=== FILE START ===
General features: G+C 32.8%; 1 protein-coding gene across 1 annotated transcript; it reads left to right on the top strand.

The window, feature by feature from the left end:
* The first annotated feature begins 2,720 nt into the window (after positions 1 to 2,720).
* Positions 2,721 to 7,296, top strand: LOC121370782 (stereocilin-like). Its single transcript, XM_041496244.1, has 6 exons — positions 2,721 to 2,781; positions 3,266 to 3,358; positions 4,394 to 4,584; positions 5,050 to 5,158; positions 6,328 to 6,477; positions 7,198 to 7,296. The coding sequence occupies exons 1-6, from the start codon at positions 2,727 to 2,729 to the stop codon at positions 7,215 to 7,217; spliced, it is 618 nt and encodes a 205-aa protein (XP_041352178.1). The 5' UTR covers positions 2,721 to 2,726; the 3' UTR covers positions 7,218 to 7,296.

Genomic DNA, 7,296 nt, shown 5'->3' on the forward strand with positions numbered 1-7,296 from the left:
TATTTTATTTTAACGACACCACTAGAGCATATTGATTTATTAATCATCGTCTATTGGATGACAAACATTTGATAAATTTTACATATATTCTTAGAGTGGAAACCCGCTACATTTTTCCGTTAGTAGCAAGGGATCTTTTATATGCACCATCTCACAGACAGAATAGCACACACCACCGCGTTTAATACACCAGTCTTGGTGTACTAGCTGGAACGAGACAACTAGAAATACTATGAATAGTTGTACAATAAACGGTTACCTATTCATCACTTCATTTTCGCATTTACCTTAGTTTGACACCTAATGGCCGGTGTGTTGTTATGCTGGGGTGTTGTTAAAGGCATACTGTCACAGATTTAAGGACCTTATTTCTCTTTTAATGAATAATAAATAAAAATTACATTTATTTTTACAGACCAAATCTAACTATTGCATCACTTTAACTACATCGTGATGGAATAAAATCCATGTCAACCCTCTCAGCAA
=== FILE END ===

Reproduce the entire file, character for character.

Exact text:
General features: G+C 32.8%; 1 protein-coding gene across 1 annotated transcript; it reads left to right on the top strand.

The window, feature by feature from the left end:
* The first annotated feature begins 2,720 nt into the window (after positions 1 to 2,720).
* Positions 2,721 to 7,296, top strand: LOC121370782 (stereocilin-like). Its single transcript, XM_041496244.1, has 6 exons — positions 2,721 to 2,781; positions 3,266 to 3,358; positions 4,394 to 4,584; positions 5,050 to 5,158; positions 6,328 to 6,477; positions 7,198 to 7,296. The coding sequence occupies exons 1-6, from the start codon at positions 2,727 to 2,729 to the stop codon at positions 7,215 to 7,217; spliced, it is 618 nt and encodes a 205-aa protein (XP_041352178.1). The 5' UTR covers positions 2,721 to 2,726; the 3' UTR covers positions 7,218 to 7,296.

Genomic DNA, 7,296 nt, shown 5'->3' on the forward strand with positions numbered 1-7,296 from the left:
TATTTTATTTTAACGACACCACTAGAGCATATTGATTTATTAATCATCGTCTATTGGATGACAAACATTTGATAAATTTTACATATATTCTTAGAGTGGAAACCCGCTACATTTTTCCGTTAGTAGCAAGGGATCTTTTATATGCACCATCTCACAGACAGAATAGCACACACCACCGCGTTTAATACACCAGTCTTGGTGTACTAGCTGGAACGAGACAACTAGAAATACTATGAATAGTTGTACAATAAACGGTTACCTATTCATCACTTCATTTTCGCATTTACCTTAGTTTGACACCTAATGGCCGGTGTGTTGTTATGCTGGGGTGTTGTTAAAGGCATACTGTCACAGATTTAAGGACCTTATTTCTCTTTTAATGAATAATAAATAAAAATTACATTTATTTTTACAGACCAAATCTAACTATTGCATCACTTTAACTACATCGTGATGGAATAAAATCCATGTCAACCCTCTCAGCAA